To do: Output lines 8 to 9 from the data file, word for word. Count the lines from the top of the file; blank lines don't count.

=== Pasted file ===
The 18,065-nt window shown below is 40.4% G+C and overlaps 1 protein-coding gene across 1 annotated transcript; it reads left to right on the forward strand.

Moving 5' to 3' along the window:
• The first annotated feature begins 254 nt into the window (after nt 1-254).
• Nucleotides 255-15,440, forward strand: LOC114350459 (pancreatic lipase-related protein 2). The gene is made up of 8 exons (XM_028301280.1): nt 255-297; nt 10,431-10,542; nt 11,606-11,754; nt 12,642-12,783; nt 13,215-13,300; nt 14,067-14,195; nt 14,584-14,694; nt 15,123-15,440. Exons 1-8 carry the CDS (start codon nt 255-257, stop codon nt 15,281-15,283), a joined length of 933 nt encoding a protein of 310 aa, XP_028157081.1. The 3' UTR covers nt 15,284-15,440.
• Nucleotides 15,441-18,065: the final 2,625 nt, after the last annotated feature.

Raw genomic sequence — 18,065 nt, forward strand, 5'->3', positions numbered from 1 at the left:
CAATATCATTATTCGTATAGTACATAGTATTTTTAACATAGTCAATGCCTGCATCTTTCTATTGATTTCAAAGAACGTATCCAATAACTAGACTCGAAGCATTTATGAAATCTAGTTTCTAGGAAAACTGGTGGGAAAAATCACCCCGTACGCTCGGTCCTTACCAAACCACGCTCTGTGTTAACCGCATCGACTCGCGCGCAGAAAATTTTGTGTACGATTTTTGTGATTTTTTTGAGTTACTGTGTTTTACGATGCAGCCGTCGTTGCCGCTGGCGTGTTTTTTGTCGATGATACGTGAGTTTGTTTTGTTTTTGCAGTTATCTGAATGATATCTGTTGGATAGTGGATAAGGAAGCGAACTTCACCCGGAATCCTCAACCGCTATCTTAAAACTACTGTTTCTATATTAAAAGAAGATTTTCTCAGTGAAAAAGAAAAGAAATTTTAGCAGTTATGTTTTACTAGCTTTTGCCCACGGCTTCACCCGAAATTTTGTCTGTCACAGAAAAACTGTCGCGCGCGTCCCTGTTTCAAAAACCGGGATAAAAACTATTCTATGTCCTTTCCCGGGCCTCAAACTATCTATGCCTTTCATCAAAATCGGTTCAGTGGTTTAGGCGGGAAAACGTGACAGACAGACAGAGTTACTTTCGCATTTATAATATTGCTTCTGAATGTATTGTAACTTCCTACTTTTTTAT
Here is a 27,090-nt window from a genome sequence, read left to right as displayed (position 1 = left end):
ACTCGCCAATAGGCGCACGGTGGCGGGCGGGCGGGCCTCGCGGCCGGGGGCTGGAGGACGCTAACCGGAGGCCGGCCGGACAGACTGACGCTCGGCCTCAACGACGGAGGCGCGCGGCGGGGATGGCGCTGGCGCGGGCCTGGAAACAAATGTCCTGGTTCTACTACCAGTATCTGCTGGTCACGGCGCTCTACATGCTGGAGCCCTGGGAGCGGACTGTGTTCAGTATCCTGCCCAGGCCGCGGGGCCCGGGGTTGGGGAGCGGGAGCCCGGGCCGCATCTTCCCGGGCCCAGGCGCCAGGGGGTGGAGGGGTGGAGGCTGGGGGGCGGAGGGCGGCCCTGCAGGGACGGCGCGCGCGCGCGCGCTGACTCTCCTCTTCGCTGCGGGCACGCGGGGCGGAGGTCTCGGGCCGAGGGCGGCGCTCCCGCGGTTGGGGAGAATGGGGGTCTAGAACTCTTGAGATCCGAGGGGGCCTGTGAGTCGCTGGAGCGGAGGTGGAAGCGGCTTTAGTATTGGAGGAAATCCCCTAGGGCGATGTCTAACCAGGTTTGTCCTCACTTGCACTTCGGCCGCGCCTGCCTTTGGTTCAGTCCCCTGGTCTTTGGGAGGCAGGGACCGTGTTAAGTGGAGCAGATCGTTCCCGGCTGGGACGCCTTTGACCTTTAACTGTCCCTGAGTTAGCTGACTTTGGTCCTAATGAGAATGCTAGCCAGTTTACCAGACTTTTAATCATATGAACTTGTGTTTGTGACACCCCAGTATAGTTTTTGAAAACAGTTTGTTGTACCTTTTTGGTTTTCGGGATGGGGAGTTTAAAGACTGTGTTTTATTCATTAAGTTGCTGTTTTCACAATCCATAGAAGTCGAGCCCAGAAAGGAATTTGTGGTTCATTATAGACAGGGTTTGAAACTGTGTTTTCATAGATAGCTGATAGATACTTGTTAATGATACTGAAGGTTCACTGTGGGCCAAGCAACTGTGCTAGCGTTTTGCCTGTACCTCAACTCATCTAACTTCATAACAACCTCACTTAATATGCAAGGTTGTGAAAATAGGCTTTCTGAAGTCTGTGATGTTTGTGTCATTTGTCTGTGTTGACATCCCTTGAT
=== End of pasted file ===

Here is a 27,090-nt window from a genome sequence, read left to right as displayed (position 1 = left end):
ACTCGCCAATAGGCGCACGGTGGCGGGCGGGCGGGCCTCGCGGCCGGGGGCTGGAGGACGCTAACCGGAGGCCGGCCGGACAGACTGACGCTCGGCCTCAACGACGGAGGCGCGCGGCGGGGATGGCGCTGGCGCGGGCCTGGAAACAAATGTCCTGGTTCTACTACCAGTATCTGCTGGTCACGGCGCTCTACATGCTGGAGCCCTGGGAGCGGACTGTGTTCAGTATCCTGCCCAGGCCGCGGGGCCCGGGGTTGGGGAGCGGGAGCCCGGGCCGCATCTTCCCGGGCCCAGGCGCCAGGGGGTGGAGGGGTGGAGGCTGGGGGGCGGAGGGCGGCCCTGCAGGGACGGCGCGCGCGCGCGCGCTGACTCTCCTCTTCGCTGCGGGCACGCGGGGCGGAGGTCTCGGGCCGAGGGCGGCGCTCCCGCGGTTGGGGAGAATGGGGGTCTAGAACTCTTGAGATCCGAGGGGGCCTGTGAGTCGCTGGAGCGGAGGTGGAAGCGGCTTTAGTATTGGAGGAAATCCCCTAGGGCGATGTCTAACCAGGTTTGTCCTCACTTGCACTTCGGCCGCGCCTGCCTTTGGTTCAGTCCCCTGGTCTTTGGGAGGCAGGGACCGTGTTAAGTGGAGCAGATCGTTCCCGGCTGGGACGCCTTTGACCTTTAACTGTCCCTGAGTTAGCTGACTTTGGTCCTAATGAGAATGCTAGCCAGTTTACCAGACTTTTAATCATATGAACTTGTGTTTGTGACACCCCAGTATAGTTTTTGAAAACAGTTTGTTGTACCTTTTTGGTTTTCGGGATGGGGAGTTTAAAGACTGTGTTTTATTCATTAAGTTGCTGTTTTCACAATCCATAGAAGTCGAGCCCAGAAAGGAATTTGTGGTTCATTATAGACAGGGTTTGAAACTGTGTTTTCATAGATAGCTGATAGATACTTGTTAATGATACTGAAGGTTCACTGTGGGCCAAGCAACTGTGCTAGCGTTTTGCCTGTACCTCAACTCATCTAACTTCATAACAACCTCACTTAATATGCAAGGTTGTGAAAATAGGCTTTCTGAAGTCTGTGATGTTTGTGTCATTTGTCTGTGTTGACATCCCTTGAT